Steve Gruenert and Todd Whitaker have added to their series of books on school culture with this practical, readable and well-researched work that speaks of the commitment to creating and sustaining a positive learning environment, writes school leader Jack Ferrante.
If you’re thinking about a transition to school leadership, The Aspiring Principal 50 is a must read, writes educator Stacey Knighton. The book’s reflective format allows the reader to think about themselves as an instructional leader and prepare for the key interview.
Julie M. Wilson explains how to lead educators through change and also looks at how leaders can sustain their effort by taking her readers on a leadership version of The Hero’s Journey. Principal Michael Whisler particularly liked her Strengths-based Conversation script.
Veteran principal and multi-book author Baruti Kafele takes school leaders on a self-reflective journey to answer his title question by exploring 35 focused and intentional guiding questions. Education leadership professor Frank J. Hagen recommends taking the trip.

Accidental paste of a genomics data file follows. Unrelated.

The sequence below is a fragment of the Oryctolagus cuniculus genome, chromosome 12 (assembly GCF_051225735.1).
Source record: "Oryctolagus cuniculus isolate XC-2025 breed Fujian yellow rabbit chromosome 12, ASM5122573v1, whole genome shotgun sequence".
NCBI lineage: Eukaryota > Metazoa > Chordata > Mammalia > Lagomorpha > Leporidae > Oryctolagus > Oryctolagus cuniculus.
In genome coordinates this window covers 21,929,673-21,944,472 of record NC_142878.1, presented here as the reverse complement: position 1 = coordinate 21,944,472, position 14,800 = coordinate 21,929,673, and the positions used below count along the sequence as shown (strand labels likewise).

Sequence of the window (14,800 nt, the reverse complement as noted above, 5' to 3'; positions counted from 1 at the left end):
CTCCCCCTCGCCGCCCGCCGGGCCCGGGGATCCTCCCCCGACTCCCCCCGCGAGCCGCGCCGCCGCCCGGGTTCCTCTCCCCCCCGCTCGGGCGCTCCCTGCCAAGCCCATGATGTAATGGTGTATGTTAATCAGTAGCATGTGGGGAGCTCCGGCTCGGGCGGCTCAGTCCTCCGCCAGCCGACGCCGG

After explaining design thinking, Alyssa Gallagher and Kami Thordarson detail the roles and mindsets school leaders need to adapt as they move beyond traditional thought processes and ignite positive change. Educator Brian Taylor recommends the book’s strategies.
If your goal is to improve curriculum, instruction, and assessment in your classroom, building, or district, then read Six Steps to Boost Student Learning. Education consultant Anne Anderson notes the concise, focused book is filled with resources.
In Leading School Change, Todd Whitaker focuses on strategies to successfully navigate cultural changes, using specific examples. Educator Laura Von Staden particularly likes his coverage of how standardization has as a cost, often holding back the best teachers.
With commitment and hard work, school librarians can become indispensable to school success, writes Judi Moreillon. Through their support for community building, PD, inquiry learning, digital resources and more, librarians can be a vital part of leadership teams.
Reclaiming the Principalship develops six innovative ideas – including unifying the school community and professional networking – that a school leader can use and reflect upon throughout their career. Assistant principal Laura Colbert highly recommends the book.
K-12 and higher education veteran M. Scott Norton has written a book about the human resources role of principals. Retired principal Mary Langer Thompson finds the resources on school climate helpful, but disagrees that principals should take on major HR responsibilities.